skills at all but "they did stay at a Holiday Inn last night".
--
Jim Rowell
 

Re: My life as a Delphi castoff

Jim Rowell writes:
Quote
Sorry, I guess the tv ads don't run where you are.
Regardless, don't watch TV,
I have other screens that occupy my time :)
But you definitely should write the book!
--
Ingvar Nilsen
www.ingvarius.com
 

Re: My life as a Delphi castoff

Ingvar Nilsen writes:
Quote
I have other screens that occupy my time :)
According to your website, you're very busy indeed.
I'm looking forward to sampling your new projects.
Quote
But you definitely should write the book!
That would have to be something like "My life as a programmer" subtitled
"Don't Do This". <g>
 

Re: My life as a Delphi castoff

Jim Rowell writes:
Quote
>But you definitely should write the book!


That would have to be something like "My life as a programmer" subtitled
"Don't Do This". <g>
Put me on the mail list <g>
But about the book, I think you are capable, your posts here usually
have little filling and much [sensible] content!
--
Ingvar Nilsen
www.ingvarius.com
 

Re: My life as a Delphi castoff

Ingvar Nilsen writes:
Quote
Put me on the mail list <g>
Thanks, Ingvar. I appreciate the comments.
I feel the same about you! Your posts are always exceedingly worthwhile.
So now we know if we both wrote books, we'd each sell at least one. <g>
Actually I would quite enjoy writing a book just as I suspect most developers
would. It would be a lot like writing a large application and of course most
of us feel the world would be a much better place if it only had the benefit
of our unique views. it is kind of like driving; we're all above average.
<hg>
On the down side, I think writing a book would be much less likely to put
food on the table than writing code would. I have a lot of respect for Marco
& others like him that keep doing it. it is a good reason to put some effort
into a blog (or submit articles to Borland, etc). Most of us have a fair
amount of good stuff that really should be organized and plunked down
somewhere. How to's, experiences, thoughts, whatever.
We should take the time I guess. ;-)
--
Jim Rowell
 

Re: My life as a Delphi castoff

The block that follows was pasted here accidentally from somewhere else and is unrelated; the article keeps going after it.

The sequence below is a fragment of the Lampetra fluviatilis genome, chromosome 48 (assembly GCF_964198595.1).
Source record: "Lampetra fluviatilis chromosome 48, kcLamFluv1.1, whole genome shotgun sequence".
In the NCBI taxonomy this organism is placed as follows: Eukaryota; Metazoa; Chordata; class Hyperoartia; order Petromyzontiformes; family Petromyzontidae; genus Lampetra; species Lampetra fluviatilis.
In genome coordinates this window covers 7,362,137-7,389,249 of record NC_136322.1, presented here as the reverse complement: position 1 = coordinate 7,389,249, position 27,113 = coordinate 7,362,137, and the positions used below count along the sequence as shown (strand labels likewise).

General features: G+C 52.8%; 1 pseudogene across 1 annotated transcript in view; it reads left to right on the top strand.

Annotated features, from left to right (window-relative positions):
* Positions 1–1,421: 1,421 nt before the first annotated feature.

Jim Rowell writes:
Quote
On the down side, I think writing a book would be much less likely to
put food on the table than writing code would.
Yes, but these two professions are actually very related.
You work once and earn n times. When it comes to writing books, support
and upgrades is not that overwhelming though <g>
What's overwhelming is the constant flood of information. Some people
even get sick of it. So, to help humanity, maybe we should NOT write
anything at all :)
Quote
We should take the time I guess. ;-)
At least you could join my test team when the my products "are ready"!
--
Ingvar Nilsen
www.ingvarius.com
 

Re: My life as a Delphi castoff

Ingvar Nilsen writes:
Quote
Yes, but these two professions are actually very related.
You work once and earn n times. When it comes to writing books,
support and upgrades is not that overwhelming though <g>
Yeah, no one complains that their book won't work. <g>
Quote
At least you could join my test team when the my products "are ready"!
Sure. :-)
 

Re: My life as a Delphi castoff

On Tue, 29 Nov 2005 11:12:52 +0100, Ingvar Nilsen
<XXXX@XXXXX.COM>writes:
Quote
You work once and earn n times.
Not necessarily. The only time I have (co-)written a book, we negotiated a
fixed sum to be payed in (advance) instalments while we were writing it.
No royalties.
('Avancerad programmering p?ABC80', 1979)
--
Anders Isaksson, Sweden
BlockCAD: web.telia.com/~u16122508/proglego.htm
Gallery: web.telia.com/~u16122508/gallery/index.htm
 

Re: My life as a Delphi castoff

Anders Isaksson writes:
Quote
On Tue, 29 Nov 2005 11:12:52 +0100, Ingvar Nilsen
<XXXX@XXXXX.COM>writes:


>You work once and earn n times.


Not necessarily.
"You" in this context is "the software manufacturer", not necessarily
the single employed developer or consultant.
--
Ingvar Nilsen
www.ingvarius.com
 

Re: My life as a Delphi castoff

In article <XXXX@XXXXX.COM>,
XXXX@XXXXX.COM says...
Quote
we negotiated a fixed sum to be payed in (advance)
instalments while we were writing it.
No royalties.

Operative word here is negotiated.
No one to blame for that but yourself!
LOL...